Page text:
Siyaya TV gets broadcasting licence
New pay-television provider Siyaya TV, owners of the television and radio rights to broadcast all national football team fixtures including Bafana Bafana, has been issued with a broadcasting licence.
Spokesman for the Independent Communications Authority of South Africa (Icasa) Paseka Maleka told Business Day on Sunday that the authority on Friday "resolved to have Siyaya TV issued with a commercial subscription broadcasting licence following their submission of additional information (that had been) requested".
Siyaya TV’s R1bn six-year deal with the South African Football Association (Safa) kicks off in May next year. The company has committed to making matches accessible to broader audiences — working with established broadcasters, including the South African Broadcasting Corporation and e.tv — to avoid a political backlash. The fear is that moving the coverage of a national asset like football to a pay-television platform would prejudice most viewers.
In April Icasa granted Siyaya TV a conditional licence pending submission of additional information including financial guarantees, research and a corporate structure. The arrival of a new pay-television provider, as well as at least four others with provisional licences, is expected to trigger competition in the lucrative pay-TV market dominated by MultiChoice’s DStv and M-Net’s analogue subscription TV service.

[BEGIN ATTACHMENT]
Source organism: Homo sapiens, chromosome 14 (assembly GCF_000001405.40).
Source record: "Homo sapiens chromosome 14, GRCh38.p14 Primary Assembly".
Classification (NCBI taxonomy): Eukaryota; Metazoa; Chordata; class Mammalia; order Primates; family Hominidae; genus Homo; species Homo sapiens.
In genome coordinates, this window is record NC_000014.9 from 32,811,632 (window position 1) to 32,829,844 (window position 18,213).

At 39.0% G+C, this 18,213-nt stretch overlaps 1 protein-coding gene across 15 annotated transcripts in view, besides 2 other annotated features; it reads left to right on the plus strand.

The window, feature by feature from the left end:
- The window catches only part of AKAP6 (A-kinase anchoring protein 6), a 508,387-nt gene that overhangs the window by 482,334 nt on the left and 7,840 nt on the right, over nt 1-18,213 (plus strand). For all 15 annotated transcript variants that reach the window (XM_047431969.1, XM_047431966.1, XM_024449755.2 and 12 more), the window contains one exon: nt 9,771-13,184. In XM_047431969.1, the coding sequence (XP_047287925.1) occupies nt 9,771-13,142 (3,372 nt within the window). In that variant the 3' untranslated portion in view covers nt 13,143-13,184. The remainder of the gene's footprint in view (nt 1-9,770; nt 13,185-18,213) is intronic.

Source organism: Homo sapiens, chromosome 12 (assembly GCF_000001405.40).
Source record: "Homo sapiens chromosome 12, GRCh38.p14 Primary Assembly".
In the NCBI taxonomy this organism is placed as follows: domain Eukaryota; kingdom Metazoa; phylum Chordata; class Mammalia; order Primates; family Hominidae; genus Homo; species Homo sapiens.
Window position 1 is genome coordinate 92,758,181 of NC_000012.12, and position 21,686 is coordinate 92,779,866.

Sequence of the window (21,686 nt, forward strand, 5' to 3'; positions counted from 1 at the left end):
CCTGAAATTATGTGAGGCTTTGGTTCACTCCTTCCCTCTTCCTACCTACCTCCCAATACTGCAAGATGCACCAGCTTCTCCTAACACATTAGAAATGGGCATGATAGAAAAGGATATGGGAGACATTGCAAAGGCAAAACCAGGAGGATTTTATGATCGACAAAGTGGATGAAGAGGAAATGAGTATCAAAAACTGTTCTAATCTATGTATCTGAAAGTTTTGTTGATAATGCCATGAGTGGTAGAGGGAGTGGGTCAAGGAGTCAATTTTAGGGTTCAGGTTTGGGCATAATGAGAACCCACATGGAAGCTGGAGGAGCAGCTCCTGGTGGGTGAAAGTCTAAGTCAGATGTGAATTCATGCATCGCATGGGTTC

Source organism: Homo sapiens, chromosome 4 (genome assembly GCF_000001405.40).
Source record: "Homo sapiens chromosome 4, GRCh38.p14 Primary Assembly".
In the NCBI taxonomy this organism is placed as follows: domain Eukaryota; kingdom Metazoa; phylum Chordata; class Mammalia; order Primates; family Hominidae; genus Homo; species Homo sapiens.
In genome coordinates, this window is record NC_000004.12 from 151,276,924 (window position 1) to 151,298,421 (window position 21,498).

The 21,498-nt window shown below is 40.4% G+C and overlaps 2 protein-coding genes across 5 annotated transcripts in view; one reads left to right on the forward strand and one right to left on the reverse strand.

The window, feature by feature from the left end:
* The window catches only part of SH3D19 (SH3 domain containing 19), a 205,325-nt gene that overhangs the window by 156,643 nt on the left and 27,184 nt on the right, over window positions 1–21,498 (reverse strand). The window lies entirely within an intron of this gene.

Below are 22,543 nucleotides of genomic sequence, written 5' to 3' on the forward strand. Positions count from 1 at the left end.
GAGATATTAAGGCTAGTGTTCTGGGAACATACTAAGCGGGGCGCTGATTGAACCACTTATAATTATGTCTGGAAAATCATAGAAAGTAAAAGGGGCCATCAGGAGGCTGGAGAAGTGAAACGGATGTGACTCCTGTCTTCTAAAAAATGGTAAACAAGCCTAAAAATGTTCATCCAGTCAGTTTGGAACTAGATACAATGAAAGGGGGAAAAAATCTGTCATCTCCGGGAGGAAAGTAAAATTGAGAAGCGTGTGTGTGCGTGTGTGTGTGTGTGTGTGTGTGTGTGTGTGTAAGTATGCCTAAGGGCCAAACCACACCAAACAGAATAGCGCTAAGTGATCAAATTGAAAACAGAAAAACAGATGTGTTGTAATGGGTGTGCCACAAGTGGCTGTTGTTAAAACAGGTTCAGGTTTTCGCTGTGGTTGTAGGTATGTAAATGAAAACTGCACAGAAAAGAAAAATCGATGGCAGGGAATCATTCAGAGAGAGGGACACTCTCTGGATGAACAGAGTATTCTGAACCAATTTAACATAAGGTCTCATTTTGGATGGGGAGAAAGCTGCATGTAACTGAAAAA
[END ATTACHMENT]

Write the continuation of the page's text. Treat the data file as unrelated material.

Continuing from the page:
Last week Communications Minister Faith Muthambi announced the establishment of a working group comprised of industry representatives to assist the department with finalising SA’s plans to switch from analogue to digital broadcasting. It is expected to open space for more television channels.
Siyaya TV intended to offer a package of 15-20 channels, including sports and entertainment, at a minimum cost of R70 a month. The company’s target market’s living standards measures 4-8, which consisted of about 7.1-million people without a pay-TV subscription, according to information submitted to Icasa. Siyaya TV expected that at least 1.6-million people in its target band can afford its subscription.
Source: Business Day Live 16 November 2014